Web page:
The space required for snapshots is proportional to the volume of data that has been updated since the time the last snapshot was taken. If this ratio is small, the space used for snapshots is insignificant. However, the inverse is also true and the “snapshot reserve space” is consumed quickly as differentials increase, even to the point of consuming the entire array capacity. This happens across all volumes that exist on a given array. Expanding volumes and will cause systems to request more space. To prevent any one volume from consuming all the space available on a given array, the snapshot feature is often turned off to conserve primary storage capacity.
Virtual Disk Service (VDS) and Virtual Shadow Copy Service (VSS) are Microsoft features that streamline the process of application quiescing, taking snapshots, and backing up of data. These interfaces provide hooks to coordinate the applications, the file system, TimeOS, and array subsystems.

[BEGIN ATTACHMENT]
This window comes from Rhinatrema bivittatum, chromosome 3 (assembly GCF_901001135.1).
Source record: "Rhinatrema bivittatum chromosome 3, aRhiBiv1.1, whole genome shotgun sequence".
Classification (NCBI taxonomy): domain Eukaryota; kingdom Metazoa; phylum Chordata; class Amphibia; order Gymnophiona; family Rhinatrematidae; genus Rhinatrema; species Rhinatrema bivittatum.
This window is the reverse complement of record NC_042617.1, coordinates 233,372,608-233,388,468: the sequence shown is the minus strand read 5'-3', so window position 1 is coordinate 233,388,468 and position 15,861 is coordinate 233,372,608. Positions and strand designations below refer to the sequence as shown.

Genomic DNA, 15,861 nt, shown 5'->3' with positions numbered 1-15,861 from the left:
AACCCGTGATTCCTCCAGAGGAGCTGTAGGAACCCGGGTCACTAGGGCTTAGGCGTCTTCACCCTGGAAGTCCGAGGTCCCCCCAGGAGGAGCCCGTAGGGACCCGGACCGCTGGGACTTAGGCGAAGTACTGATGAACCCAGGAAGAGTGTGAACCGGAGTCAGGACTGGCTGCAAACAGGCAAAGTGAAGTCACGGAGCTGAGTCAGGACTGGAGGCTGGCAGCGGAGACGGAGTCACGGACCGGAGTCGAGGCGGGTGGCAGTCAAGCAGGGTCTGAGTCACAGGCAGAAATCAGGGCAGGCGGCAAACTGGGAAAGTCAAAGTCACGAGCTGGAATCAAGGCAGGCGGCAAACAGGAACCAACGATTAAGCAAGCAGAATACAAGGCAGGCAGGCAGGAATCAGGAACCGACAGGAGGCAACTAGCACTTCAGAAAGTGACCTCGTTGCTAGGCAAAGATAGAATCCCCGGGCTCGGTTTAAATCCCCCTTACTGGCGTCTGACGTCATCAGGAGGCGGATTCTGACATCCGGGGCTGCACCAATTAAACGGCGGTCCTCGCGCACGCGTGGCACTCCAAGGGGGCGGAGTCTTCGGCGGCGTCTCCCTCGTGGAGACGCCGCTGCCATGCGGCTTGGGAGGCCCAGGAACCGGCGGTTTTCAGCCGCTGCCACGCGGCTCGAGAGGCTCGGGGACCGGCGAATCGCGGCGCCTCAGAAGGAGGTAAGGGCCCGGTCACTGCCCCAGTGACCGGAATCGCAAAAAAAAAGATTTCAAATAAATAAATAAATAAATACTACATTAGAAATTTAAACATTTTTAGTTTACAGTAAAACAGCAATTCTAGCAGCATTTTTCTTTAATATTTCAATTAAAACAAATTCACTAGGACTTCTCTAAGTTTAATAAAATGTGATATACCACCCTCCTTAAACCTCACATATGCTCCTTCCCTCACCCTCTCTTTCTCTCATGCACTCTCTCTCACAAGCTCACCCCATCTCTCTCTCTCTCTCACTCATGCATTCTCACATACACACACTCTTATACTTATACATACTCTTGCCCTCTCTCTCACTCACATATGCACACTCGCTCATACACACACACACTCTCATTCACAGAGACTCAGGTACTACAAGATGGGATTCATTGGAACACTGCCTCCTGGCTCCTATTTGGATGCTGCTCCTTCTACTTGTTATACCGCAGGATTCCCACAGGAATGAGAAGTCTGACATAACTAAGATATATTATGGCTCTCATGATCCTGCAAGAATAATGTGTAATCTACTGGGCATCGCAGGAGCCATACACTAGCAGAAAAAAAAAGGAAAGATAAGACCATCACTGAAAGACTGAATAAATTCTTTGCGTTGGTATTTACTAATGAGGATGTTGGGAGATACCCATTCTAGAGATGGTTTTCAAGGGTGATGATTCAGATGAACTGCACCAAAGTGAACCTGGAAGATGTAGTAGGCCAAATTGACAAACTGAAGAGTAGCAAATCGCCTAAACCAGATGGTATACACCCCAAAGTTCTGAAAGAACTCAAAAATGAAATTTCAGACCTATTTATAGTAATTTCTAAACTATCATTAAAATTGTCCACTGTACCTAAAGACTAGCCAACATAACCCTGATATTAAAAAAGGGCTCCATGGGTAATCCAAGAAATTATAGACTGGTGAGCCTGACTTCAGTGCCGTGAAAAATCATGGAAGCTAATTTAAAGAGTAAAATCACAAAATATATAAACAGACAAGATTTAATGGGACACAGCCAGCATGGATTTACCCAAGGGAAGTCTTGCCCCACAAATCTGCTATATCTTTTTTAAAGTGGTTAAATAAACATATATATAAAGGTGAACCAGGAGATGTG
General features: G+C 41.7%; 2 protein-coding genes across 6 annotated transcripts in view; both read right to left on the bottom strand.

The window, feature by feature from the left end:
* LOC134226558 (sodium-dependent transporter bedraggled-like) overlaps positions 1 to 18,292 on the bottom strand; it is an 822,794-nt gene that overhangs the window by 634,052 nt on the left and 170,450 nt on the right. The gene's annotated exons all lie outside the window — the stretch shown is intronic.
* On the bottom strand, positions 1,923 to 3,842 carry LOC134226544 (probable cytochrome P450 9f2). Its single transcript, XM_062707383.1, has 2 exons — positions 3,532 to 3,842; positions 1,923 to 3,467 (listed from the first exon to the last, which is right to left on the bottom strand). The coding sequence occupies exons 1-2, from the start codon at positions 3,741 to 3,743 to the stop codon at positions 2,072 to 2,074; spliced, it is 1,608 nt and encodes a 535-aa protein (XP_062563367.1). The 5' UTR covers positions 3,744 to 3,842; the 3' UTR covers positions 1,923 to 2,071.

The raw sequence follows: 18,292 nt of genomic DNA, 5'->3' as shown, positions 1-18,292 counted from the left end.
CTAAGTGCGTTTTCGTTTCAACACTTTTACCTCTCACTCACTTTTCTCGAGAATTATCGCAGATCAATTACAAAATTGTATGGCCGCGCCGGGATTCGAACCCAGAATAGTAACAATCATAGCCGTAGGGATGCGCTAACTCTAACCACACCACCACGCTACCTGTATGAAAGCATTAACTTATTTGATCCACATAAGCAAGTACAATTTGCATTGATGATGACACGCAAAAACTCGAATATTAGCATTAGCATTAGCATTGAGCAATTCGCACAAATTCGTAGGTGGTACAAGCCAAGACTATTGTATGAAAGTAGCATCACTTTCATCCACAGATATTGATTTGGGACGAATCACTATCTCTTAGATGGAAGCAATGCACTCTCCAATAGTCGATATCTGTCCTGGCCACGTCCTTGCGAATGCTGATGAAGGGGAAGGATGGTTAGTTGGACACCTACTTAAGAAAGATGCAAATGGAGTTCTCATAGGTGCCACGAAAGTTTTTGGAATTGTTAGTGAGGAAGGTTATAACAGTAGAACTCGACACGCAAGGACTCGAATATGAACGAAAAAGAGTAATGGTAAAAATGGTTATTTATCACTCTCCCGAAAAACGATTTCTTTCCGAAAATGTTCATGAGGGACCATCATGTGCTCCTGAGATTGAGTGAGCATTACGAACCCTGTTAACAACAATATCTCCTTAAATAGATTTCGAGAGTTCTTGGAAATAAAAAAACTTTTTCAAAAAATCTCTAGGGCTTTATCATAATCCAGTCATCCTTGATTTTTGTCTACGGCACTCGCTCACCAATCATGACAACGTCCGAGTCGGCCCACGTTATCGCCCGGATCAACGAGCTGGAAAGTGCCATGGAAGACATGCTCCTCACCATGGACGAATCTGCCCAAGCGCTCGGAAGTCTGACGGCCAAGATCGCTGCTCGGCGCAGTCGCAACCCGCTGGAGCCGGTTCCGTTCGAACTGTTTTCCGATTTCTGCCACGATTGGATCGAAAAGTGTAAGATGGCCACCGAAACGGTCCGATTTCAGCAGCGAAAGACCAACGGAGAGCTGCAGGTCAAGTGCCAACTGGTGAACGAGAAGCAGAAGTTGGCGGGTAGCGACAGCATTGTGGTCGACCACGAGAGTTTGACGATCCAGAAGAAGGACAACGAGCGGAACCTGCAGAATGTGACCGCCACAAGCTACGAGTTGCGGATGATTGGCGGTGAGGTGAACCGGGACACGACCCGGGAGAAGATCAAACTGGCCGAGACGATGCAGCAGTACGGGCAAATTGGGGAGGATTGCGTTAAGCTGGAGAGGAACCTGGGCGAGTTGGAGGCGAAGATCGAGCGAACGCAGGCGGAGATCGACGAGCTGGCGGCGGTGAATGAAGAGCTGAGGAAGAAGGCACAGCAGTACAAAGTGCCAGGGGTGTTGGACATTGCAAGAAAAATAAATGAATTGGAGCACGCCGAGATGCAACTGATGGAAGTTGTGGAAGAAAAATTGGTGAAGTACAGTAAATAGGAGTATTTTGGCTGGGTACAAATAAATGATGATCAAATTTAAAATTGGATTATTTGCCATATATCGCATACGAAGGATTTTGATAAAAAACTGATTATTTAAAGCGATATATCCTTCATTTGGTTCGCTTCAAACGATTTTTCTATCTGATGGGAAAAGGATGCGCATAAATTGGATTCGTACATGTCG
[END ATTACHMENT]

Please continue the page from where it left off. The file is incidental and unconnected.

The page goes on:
Reduxio BackDating™ Technology
Now that we have a firmer grasp of the underlying processes behind point-in-time copy generation, let’s go back to Reduxio’s BackDating™ technology and see how it edges out dated point-in-time technologies.
BackDating™ can instantly recover data from any second with no pre-allocation of snapshot reserve space. It eliminates the need to configure, schedule, and manage snapshots and consistency groups as required in any conventional storage platform. These traditional platforms may use terms like instant replay and snapshots, all of which are simply descriptions or marketing names for obsolete forms of data protection.
What Reduxio does is reduce additional capacity required for BackDating™ by implementing global dedupe and compression. BackDating™ uses unique, proprietary metadata structures to represent physical deduped and compressed blocks, and the logical references to these blocks—both in terms of offset and more importantly, time of IO.